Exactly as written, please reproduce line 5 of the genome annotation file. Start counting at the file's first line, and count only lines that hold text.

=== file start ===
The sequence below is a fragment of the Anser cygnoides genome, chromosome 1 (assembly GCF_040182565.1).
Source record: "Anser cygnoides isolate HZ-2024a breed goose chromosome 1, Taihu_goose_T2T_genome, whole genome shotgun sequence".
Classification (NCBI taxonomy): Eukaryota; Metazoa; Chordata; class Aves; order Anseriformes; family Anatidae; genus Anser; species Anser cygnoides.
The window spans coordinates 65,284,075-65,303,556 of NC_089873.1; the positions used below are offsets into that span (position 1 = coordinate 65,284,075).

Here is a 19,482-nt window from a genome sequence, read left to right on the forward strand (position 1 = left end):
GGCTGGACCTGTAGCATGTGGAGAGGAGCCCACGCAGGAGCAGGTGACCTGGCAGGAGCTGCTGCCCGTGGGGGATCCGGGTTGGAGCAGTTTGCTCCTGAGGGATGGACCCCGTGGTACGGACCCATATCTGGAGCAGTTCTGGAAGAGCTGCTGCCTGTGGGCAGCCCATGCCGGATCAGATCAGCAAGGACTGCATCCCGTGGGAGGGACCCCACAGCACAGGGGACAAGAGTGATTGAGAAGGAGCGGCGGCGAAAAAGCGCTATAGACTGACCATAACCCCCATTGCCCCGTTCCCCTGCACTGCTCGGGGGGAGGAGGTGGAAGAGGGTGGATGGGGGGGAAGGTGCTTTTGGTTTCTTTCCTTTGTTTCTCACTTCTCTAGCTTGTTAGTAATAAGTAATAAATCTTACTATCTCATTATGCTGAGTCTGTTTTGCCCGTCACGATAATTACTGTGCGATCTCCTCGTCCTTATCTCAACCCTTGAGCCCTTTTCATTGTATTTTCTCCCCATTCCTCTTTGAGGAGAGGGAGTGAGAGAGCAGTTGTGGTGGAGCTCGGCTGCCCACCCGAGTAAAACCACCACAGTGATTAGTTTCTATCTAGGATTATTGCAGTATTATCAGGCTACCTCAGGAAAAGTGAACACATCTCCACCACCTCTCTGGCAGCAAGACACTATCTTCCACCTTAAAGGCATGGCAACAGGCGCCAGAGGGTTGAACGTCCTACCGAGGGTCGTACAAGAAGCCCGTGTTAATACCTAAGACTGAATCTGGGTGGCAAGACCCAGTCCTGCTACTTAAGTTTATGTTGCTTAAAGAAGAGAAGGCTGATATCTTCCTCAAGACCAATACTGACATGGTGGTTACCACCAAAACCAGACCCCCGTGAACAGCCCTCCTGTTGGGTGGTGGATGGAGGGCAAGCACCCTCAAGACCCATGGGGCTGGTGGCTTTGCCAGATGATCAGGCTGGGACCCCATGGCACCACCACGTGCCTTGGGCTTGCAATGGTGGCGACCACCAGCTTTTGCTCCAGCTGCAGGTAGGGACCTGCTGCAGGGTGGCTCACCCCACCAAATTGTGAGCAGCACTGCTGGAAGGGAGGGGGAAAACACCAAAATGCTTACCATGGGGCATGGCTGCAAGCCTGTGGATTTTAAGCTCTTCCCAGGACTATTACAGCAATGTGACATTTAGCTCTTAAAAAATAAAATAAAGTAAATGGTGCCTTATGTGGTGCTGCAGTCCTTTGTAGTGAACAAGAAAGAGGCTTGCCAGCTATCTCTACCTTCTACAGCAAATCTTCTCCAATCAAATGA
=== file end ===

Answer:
Here is a 19,482-nt window from a genome sequence, read left to right on the forward strand (position 1 = left end):